President Trump’s recent remarks telling law enforcement officers to brutalize criminal suspects have received condemnation from many African-American leaders.

On July 28, Trump was speaking to a group of law enforcement officials in Long Island, N.Y. about the effort to fight the Latino-dominated MS-13 gang when he made the following comments: “When you guys put somebody in the car and you’re protecting their head, you know, the way you put your hand over?” the president said. “Don’t hit their head, and they just killed somebody – don’t hit their head . . . I said, you can take the hand away, okay?”

CBC Chairman Cedric Richmond blasted Trump’s recent pro-police brutality remarks. (ZACH GIBSON/AP)

The president prefaced the above statement by saying “please don’t be too nice.” Many Black leaders weren’t at all happy with what the president said.

The Congressional Black Caucus, with U.S. Rep. Cedric Richmond (D-La.) as its chairman, sent out a tweet on July 29 that said, “your racially coded call for police violence is shameful; we need a Better Deal on justice, not a worse one.”

Charles P. Wilson, the national chairman of the National Association of Black Law Enforcement Officers, called the president’s remarks irresponsible. “Comments such as those expressed by President Trump are not only irresponsible, unethical, unprofessional, and unacceptable but also promote a perception of tolerance for disrespect of the laws and professional standards that we, as law enforcement officers, have sworn our solemn oath to defend,” Wilson said in a statement obtained by the AFRO.

“These comments will ultimately cause not only a failure to remember that in every community policing initiative, community comes first but a danger to the lives of every law enforcement officer throughout the nation.”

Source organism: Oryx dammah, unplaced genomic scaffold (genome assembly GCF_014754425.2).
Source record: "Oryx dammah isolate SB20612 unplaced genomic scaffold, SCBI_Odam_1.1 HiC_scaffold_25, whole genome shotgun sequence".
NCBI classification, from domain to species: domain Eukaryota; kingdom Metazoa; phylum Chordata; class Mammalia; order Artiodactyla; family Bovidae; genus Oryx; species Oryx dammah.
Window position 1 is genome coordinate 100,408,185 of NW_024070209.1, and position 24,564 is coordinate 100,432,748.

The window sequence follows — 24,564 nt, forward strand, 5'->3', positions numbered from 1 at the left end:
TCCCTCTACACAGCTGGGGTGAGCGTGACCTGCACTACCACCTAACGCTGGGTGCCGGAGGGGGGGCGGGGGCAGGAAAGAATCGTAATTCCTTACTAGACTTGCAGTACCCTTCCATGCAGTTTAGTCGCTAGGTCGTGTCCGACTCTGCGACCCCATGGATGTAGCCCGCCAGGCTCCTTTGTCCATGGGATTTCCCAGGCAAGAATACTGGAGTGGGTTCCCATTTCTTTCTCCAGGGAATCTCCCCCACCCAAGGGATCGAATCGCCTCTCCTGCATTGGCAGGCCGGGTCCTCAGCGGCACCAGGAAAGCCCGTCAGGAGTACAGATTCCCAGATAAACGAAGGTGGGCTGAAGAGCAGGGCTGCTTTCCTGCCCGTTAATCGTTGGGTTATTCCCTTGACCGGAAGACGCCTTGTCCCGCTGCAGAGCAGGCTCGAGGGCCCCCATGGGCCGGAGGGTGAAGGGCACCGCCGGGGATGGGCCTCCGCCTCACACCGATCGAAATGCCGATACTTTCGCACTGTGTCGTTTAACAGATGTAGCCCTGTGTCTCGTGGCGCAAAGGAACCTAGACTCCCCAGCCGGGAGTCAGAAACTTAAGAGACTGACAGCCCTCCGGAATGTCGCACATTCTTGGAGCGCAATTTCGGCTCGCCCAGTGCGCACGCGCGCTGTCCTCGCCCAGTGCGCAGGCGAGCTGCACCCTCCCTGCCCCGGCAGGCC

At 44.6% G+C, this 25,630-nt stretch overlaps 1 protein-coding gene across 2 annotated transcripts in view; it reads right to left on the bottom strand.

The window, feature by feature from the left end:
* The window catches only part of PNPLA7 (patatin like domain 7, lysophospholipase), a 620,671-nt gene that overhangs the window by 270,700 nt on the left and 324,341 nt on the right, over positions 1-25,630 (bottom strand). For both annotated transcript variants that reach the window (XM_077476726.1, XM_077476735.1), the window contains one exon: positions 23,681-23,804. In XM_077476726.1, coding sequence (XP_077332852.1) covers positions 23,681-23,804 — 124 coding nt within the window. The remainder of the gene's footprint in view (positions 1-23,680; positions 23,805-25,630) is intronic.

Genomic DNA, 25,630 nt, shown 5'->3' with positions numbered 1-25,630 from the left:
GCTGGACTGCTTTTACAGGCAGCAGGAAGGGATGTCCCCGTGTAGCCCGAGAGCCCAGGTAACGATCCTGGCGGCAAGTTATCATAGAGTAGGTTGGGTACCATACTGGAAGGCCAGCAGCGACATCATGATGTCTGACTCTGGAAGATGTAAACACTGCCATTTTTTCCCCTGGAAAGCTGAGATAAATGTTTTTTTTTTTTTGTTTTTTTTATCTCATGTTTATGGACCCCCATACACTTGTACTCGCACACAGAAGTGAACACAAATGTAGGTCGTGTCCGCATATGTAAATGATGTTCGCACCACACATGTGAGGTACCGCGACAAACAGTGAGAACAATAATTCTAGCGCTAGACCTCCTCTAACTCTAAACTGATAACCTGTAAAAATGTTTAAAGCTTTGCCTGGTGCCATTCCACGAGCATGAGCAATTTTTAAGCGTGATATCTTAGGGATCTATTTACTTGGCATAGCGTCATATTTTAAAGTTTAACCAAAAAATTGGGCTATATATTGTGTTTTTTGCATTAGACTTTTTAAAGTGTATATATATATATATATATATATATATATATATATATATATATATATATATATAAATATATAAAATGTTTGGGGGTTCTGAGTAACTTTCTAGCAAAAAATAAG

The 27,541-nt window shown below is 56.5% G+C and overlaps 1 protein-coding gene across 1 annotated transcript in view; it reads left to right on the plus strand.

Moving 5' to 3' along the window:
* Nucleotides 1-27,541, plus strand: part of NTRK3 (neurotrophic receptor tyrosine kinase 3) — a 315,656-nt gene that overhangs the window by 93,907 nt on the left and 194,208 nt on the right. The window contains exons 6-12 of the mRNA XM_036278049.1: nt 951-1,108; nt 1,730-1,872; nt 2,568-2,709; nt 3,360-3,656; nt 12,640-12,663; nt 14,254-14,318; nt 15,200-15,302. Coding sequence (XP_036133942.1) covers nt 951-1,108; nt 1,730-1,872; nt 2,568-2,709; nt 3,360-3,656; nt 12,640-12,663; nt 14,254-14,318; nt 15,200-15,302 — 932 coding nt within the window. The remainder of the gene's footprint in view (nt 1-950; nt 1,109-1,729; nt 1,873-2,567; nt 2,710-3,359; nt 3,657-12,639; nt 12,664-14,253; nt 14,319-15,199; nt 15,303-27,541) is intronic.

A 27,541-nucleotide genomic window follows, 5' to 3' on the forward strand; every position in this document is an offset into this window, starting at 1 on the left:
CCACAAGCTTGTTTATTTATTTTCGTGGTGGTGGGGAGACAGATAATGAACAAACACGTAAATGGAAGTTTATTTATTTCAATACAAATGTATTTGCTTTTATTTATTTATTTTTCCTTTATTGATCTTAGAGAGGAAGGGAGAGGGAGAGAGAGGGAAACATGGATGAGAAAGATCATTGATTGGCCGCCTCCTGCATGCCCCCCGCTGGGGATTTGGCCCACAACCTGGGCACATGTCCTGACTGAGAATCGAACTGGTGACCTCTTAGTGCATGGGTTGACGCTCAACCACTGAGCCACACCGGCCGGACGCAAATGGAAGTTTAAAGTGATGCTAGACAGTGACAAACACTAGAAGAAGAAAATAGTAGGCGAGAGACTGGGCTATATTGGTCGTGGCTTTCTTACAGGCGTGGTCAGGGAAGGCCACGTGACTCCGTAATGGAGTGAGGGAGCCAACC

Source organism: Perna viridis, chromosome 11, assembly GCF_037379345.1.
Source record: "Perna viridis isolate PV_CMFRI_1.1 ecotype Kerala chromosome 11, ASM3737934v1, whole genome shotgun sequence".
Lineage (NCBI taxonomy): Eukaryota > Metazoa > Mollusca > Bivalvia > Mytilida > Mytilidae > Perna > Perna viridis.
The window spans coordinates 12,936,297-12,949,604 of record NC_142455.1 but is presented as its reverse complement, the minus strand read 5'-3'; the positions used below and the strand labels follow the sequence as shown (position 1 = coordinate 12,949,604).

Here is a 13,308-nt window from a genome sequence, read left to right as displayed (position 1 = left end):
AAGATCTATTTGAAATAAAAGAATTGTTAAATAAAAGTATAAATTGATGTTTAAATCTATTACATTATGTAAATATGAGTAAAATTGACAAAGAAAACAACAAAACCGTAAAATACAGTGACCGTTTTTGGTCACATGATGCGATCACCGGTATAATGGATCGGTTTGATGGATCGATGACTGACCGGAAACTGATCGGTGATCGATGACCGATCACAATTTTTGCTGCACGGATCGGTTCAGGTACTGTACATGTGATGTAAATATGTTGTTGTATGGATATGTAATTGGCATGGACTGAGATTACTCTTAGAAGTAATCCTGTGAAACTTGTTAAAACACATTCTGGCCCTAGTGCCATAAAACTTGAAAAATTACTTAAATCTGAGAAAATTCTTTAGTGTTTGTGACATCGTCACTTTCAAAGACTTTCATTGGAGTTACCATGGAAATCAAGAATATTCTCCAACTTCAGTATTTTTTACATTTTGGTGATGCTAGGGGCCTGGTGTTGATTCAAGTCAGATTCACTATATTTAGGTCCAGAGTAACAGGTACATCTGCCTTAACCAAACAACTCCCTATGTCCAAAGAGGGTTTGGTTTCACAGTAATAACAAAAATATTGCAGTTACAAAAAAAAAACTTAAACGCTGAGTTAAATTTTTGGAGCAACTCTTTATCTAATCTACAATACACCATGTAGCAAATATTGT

White House Press Secretary Sarah Sanders Huckabee said that Trump was “joking” but many aren’t buying that. “He wasn’t joking,” Ronald Hampton, a former D.C. police officer and the chairman of the Institute of the Black World’s Police Reform Accountability Task Force, told the AFRO. “He was very serious. This is embarrassing.

“He doesn’t know law enforcement. An individual is presumed innocent until proven guilty. He’s ignorant and his comments give license to commit crimes against those people .

Despite the outcry from the Black community, Ralph J. Chittams Sr., principal of the firm Black Elephants Consultants LLC, said the president’s remarks should be viewed in totality. “People should not listen to the sound bites that are fed to by the media,” Chittams told the AFRO. “They need to take his speech in context and hear everything that was said. People should stop being reactionary to everything the media dictates. “Trump didn’t say that cops should beat people upside the head.”

National Action Network president and CEO the Rev. Al Sharpton blasted the president’s comments on July 29 saying they were “a reckless disregard for the law, and set the tone that is dangerous and biased in this country.”

On its July 28 blog, the International Association of Chiefs of Police took issue with the president’s comments. “Law enforcement officers are trained to treat all individuals, whether they are a complainant, suspect, or defendant, with dignity and respect,” the blog said. “This is the bedrock principle behind the concepts of a procedural justice and police legitimacy.”